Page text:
Every hospital has stories of nurses who thrive by floating. More than likely, they have chosen to be part of the hospital’s float pool. Yet, for floor nurses who must take float assignments when their unit’s census is low or to fill staffing shortages across the hospital due to absences, vacancies, or high-acuity levels, floating can be a major source of job dissatisfaction. In the past decade, hospitals across the country have revamped their float policies to give nurses greater autonomy and agency in deciding whether or not to float.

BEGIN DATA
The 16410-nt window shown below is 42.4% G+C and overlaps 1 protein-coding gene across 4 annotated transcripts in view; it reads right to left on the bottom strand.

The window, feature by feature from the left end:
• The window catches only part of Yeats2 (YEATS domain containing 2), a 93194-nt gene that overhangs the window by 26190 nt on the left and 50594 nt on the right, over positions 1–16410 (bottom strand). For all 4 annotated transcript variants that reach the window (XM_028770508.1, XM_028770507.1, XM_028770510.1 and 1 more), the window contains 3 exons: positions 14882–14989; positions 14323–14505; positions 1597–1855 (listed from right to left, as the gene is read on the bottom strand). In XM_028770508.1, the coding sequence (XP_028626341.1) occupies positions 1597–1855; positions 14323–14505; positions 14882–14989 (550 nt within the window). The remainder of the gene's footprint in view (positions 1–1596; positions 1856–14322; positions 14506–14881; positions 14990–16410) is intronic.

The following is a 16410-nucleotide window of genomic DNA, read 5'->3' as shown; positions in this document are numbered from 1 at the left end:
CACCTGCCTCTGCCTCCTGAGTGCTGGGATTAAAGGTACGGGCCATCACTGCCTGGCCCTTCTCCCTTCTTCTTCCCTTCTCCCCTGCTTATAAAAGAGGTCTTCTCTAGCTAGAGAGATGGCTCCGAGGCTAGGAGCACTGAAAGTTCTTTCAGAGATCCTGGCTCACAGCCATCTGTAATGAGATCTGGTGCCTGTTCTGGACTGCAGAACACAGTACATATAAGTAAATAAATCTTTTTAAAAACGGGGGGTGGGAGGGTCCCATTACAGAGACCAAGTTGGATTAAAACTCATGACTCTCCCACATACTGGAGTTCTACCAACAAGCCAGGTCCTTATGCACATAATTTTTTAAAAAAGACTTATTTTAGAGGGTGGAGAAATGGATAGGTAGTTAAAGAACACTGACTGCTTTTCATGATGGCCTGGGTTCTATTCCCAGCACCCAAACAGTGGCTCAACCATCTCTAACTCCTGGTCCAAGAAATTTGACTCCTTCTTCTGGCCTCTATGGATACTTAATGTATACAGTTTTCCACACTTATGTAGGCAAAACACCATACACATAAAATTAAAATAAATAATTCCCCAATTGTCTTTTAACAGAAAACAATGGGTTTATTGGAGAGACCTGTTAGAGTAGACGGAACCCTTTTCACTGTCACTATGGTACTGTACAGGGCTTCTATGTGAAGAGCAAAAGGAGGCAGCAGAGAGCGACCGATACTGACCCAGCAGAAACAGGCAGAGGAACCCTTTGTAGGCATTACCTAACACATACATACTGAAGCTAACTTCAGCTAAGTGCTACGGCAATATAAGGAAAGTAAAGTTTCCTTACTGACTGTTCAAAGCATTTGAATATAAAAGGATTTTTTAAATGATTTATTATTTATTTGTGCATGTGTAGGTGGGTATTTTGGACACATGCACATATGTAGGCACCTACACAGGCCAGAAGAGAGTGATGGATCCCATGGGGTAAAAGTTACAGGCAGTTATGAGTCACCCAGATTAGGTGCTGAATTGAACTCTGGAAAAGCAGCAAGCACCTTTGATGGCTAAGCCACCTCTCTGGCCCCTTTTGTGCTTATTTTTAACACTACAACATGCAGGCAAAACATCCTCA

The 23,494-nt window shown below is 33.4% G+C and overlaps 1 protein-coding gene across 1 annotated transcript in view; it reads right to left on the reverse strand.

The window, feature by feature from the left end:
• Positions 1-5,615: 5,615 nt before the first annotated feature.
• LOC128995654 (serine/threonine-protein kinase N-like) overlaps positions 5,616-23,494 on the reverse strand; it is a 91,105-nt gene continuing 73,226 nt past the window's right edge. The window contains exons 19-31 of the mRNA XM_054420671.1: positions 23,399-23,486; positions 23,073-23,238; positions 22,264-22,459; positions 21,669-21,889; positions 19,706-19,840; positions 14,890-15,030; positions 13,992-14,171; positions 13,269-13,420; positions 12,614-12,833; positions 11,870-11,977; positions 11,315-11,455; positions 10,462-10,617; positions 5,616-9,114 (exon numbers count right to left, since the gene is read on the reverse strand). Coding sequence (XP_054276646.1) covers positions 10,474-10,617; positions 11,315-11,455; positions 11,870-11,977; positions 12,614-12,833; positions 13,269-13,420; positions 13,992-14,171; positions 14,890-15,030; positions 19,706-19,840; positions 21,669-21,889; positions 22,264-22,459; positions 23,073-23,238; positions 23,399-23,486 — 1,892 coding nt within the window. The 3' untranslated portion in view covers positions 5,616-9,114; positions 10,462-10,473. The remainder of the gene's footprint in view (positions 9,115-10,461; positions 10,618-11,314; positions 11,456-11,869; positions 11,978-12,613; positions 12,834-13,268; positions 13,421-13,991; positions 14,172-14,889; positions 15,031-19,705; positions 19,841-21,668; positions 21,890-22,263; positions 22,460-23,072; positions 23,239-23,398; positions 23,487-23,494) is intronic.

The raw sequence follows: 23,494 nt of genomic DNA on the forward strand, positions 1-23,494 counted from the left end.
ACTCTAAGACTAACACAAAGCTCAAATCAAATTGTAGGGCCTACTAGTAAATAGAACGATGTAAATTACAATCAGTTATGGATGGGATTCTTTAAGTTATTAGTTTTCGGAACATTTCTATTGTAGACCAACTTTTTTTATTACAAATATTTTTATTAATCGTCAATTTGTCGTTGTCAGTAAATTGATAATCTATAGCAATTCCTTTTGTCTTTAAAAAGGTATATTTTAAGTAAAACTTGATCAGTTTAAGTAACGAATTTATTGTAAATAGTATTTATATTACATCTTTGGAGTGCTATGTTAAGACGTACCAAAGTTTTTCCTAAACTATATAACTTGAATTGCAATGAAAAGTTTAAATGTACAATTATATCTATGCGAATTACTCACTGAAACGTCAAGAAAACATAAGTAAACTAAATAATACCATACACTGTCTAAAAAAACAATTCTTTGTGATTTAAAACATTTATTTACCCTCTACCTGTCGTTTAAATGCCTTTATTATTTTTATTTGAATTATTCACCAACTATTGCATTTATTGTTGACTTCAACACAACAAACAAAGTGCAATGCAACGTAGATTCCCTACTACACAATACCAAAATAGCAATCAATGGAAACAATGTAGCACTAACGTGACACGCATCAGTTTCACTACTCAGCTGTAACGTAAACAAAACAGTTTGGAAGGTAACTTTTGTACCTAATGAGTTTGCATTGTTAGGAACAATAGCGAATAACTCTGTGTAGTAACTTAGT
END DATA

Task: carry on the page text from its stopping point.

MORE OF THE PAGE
Risi Bello, RN, has been a float nurse at MedStar Washington Hospital Center in Washington, DC, for 12 years, and for the most part, loves it. The flexible schedule, the variety of clinical experiences, and the constant exposure to new patients and coworkers are what attracted Bello, 49, to floating in the first place. She’s only required to work a total of 48 hours over a six-week period, which she can work in either 8- or 12-hour shifts. Although two of her shifts have to fall on major holidays each year, the schedule has given Bello, a married mom of six, a work-life balance she might not have achieved had she been a floor nurse.

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